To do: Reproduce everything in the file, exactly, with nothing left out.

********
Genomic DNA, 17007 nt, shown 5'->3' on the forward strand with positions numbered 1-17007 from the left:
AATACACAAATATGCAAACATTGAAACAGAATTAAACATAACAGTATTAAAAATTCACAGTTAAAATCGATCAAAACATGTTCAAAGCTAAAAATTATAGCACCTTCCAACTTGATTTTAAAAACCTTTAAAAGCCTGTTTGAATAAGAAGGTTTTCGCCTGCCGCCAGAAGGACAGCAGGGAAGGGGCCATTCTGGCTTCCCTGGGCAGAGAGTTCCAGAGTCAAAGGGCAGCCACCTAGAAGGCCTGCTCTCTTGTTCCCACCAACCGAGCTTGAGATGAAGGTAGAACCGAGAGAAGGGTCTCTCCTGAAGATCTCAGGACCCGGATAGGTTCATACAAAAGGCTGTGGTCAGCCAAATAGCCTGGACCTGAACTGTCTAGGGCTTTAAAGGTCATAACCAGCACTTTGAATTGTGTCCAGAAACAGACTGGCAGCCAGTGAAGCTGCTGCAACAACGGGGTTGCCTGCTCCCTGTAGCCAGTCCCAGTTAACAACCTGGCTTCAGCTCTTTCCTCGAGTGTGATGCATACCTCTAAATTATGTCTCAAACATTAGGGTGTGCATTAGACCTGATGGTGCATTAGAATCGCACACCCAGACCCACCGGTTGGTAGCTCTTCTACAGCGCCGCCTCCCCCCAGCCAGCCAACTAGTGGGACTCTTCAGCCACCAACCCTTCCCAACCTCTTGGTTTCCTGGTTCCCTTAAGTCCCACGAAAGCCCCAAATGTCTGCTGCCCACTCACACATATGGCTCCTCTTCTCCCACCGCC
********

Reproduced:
Genomic DNA, 17007 nt, shown 5'->3' on the forward strand with positions numbered 1-17007 from the left:
AATACACAAATATGCAAACATTGAAACAGAATTAAACATAACAGTATTAAAAATTCACAGTTAAAATCGATCAAAACATGTTCAAAGCTAAAAATTATAGCACCTTCCAACTTGATTTTAAAAACCTTTAAAAGCCTGTTTGAATAAGAAGGTTTTCGCCTGCCGCCAGAAGGACAGCAGGGAAGGGGCCATTCTGGCTTCCCTGGGCAGAGAGTTCCAGAGTCAAAGGGCAGCCACCTAGAAGGCCTGCTCTCTTGTTCCCACCAACCGAGCTTGAGATGAAGGTAGAACCGAGAGAAGGGTCTCTCCTGAAGATCTCAGGACCCGGATAGGTTCATACAAAAGGCTGTGGTCAGCCAAATAGCCTGGACCTGAACTGTCTAGGGCTTTAAAGGTCATAACCAGCACTTTGAATTGTGTCCAGAAACAGACTGGCAGCCAGTGAAGCTGCTGCAACAACGGGGTTGCCTGCTCCCTGTAGCCAGTCCCAGTTAACAACCTGGCTTCAGCTCTTTCCTCGAGTGTGATGCATACCTCTAAATTATGTCTCAAACATTAGGGTGTGCATTAGACCTGATGGTGCATTAGAATCGCACACCCAGACCCACCGGTTGGTAGCTCTTCTACAGCGCCGCCTCCCCCCAGCCAGCCAACTAGTGGGACTCTTCAGCCACCAACCCTTCCCAACCTCTTGGTTTCCTGGTTCCCTTAAGTCCCACGAAAGCCCCAAATGTCTGCTGCCCACTCACACATATGGCTCCTCTTCTCCCACCGCC